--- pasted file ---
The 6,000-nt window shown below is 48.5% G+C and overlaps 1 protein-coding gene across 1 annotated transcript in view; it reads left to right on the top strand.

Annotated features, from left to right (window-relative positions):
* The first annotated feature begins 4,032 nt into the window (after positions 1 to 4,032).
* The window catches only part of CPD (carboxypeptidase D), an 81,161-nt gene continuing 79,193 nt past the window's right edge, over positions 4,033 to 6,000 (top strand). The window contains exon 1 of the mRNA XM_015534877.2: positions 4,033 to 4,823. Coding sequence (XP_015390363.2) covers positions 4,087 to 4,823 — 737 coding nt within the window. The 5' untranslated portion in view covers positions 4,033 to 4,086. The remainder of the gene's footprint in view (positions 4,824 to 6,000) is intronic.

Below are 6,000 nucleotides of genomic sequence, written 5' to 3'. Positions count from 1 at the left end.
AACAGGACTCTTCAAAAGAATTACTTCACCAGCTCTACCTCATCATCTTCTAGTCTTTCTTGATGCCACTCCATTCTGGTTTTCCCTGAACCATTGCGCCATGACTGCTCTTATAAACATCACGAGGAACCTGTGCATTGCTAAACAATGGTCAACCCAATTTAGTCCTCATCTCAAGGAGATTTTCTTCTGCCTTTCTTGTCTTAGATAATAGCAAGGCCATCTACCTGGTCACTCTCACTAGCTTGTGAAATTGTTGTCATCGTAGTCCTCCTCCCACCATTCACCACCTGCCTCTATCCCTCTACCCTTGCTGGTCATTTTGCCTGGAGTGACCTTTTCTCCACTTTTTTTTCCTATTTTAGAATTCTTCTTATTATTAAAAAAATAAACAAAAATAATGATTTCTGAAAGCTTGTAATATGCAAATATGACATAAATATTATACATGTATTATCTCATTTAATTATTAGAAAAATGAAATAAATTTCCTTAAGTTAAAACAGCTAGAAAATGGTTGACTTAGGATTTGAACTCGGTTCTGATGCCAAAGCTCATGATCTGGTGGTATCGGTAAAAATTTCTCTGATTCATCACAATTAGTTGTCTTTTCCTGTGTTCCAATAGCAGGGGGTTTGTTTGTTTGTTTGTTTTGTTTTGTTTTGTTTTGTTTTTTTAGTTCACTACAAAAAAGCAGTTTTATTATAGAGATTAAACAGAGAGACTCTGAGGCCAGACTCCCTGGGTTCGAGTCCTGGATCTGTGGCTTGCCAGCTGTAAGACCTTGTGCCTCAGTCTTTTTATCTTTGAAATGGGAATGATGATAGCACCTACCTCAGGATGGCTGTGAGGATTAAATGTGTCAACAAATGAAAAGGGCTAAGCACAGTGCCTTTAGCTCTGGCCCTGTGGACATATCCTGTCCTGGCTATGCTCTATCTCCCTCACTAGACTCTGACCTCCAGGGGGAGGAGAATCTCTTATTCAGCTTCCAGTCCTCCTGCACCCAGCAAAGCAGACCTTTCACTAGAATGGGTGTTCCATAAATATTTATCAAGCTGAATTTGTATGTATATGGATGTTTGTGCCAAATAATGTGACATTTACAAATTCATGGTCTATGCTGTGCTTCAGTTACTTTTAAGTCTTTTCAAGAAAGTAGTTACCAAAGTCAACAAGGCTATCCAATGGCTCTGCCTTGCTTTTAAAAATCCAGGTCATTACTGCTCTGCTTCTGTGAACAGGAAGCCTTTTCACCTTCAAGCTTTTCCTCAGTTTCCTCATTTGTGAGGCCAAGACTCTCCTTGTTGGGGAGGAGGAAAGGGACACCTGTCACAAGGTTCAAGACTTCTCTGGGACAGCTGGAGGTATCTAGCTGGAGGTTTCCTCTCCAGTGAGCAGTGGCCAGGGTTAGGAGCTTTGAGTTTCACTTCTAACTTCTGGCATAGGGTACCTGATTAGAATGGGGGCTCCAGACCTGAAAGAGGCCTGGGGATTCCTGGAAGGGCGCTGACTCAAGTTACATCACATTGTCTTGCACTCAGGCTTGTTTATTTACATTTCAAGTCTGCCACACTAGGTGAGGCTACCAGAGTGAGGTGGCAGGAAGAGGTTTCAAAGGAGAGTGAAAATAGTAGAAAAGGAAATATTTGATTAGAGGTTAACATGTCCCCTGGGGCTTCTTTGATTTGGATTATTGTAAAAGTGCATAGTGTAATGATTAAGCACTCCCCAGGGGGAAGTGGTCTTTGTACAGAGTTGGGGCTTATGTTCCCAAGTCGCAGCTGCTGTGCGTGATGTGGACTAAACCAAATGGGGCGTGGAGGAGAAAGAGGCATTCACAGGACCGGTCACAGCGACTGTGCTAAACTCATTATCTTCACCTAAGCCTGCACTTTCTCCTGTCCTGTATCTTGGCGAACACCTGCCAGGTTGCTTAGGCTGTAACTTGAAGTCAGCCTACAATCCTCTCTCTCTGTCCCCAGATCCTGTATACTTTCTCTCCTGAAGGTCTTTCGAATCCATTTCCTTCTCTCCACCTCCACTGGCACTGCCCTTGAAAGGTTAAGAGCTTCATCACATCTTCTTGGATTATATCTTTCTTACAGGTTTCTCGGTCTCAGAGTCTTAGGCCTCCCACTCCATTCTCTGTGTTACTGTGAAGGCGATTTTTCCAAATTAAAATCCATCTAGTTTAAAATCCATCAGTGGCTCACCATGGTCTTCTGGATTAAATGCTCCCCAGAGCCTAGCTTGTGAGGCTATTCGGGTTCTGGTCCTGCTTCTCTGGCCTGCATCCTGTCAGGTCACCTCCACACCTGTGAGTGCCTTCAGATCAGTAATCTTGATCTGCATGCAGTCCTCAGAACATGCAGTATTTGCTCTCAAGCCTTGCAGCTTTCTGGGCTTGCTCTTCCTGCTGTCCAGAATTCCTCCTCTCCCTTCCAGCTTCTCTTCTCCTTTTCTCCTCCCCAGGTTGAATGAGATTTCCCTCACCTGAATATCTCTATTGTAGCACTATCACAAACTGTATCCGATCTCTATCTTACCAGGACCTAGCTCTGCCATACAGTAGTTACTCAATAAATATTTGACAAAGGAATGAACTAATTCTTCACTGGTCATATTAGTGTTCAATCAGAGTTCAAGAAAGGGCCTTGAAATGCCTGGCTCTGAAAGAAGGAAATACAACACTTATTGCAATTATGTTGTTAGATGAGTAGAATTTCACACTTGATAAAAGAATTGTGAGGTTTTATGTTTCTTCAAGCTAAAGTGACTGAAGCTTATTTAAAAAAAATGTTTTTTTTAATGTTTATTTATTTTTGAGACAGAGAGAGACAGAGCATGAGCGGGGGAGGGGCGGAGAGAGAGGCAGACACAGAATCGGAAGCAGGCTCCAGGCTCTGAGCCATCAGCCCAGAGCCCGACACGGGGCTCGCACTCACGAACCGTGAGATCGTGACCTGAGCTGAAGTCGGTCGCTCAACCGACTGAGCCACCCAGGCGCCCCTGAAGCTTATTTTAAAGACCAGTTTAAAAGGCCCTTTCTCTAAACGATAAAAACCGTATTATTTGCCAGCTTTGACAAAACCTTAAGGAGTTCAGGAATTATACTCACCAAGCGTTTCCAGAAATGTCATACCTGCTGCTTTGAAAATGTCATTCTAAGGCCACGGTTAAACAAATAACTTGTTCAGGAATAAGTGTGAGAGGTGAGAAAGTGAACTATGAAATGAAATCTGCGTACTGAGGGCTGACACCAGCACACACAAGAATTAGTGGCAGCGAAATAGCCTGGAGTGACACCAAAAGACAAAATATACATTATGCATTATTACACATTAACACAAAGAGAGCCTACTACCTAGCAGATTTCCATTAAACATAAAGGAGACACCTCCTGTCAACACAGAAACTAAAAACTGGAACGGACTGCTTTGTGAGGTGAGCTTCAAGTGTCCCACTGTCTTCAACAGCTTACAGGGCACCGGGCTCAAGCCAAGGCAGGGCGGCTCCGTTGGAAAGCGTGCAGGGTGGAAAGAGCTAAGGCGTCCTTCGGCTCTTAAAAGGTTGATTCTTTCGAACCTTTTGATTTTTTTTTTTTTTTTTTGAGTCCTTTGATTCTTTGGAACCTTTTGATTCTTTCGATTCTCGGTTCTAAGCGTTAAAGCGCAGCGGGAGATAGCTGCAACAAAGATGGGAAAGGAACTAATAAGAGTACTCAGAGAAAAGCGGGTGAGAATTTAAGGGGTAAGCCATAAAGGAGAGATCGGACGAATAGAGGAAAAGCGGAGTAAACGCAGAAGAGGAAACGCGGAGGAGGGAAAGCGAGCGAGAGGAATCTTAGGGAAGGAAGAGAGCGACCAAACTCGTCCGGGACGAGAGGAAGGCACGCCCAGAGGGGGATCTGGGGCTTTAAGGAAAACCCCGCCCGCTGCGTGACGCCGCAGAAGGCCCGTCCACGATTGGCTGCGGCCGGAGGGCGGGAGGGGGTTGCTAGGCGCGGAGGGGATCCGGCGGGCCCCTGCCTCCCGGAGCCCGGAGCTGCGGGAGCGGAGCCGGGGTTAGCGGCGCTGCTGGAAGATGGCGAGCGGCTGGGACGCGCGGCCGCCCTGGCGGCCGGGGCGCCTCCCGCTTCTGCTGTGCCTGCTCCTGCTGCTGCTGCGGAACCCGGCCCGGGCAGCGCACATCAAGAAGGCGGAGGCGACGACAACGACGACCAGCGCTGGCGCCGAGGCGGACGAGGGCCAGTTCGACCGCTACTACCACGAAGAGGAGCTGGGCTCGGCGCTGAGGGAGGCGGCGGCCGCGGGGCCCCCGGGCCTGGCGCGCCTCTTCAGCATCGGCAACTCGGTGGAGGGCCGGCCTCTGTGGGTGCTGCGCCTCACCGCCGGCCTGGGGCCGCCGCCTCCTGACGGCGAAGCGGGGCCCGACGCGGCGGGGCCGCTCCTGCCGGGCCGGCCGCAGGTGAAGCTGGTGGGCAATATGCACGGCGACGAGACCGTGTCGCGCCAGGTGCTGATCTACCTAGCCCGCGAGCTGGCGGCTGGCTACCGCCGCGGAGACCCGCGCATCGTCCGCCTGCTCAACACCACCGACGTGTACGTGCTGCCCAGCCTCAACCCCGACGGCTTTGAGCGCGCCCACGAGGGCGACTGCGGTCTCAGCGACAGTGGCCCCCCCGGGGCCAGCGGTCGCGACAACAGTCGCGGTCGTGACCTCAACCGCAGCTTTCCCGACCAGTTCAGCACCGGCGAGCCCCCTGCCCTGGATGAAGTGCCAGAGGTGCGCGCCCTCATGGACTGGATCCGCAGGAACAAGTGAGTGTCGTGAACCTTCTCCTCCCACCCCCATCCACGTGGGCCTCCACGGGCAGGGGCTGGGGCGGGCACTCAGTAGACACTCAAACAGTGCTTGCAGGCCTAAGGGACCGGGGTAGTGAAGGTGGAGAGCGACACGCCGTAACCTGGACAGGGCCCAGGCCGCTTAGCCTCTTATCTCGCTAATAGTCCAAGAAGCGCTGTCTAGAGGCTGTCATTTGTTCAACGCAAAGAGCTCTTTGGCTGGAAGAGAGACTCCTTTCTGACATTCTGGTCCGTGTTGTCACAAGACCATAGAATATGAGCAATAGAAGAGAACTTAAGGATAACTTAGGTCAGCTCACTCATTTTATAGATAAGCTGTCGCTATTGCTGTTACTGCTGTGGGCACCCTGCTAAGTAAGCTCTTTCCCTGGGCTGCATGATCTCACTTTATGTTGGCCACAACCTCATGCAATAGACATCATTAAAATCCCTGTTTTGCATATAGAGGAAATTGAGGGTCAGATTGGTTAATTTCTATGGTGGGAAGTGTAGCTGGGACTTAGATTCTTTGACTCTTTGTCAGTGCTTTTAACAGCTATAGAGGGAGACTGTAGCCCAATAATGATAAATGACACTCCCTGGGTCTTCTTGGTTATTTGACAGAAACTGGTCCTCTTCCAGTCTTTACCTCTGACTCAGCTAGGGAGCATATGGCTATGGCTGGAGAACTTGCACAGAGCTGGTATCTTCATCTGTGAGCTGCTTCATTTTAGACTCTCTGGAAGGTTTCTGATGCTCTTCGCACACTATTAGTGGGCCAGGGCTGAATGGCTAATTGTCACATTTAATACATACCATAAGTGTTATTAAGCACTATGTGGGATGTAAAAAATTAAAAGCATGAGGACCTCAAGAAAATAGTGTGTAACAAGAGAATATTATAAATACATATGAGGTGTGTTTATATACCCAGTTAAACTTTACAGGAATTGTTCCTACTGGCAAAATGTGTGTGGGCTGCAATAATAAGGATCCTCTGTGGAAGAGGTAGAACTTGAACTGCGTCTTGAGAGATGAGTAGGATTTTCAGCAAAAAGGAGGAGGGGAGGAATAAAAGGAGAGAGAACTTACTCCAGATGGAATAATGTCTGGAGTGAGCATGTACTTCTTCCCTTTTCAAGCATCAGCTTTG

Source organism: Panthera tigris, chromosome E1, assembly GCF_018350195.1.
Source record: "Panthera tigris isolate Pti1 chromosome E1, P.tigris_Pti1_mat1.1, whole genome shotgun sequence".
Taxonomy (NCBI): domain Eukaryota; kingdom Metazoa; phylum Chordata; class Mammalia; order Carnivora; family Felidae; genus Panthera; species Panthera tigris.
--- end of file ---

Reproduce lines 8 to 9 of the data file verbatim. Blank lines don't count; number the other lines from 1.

Source record: "Panthera tigris isolate Pti1 chromosome E1, P.tigris_Pti1_mat1.1, whole genome shotgun sequence".
Taxonomy (NCBI): domain Eukaryota; kingdom Metazoa; phylum Chordata; class Mammalia; order Carnivora; family Felidae; genus Panthera; species Panthera tigris.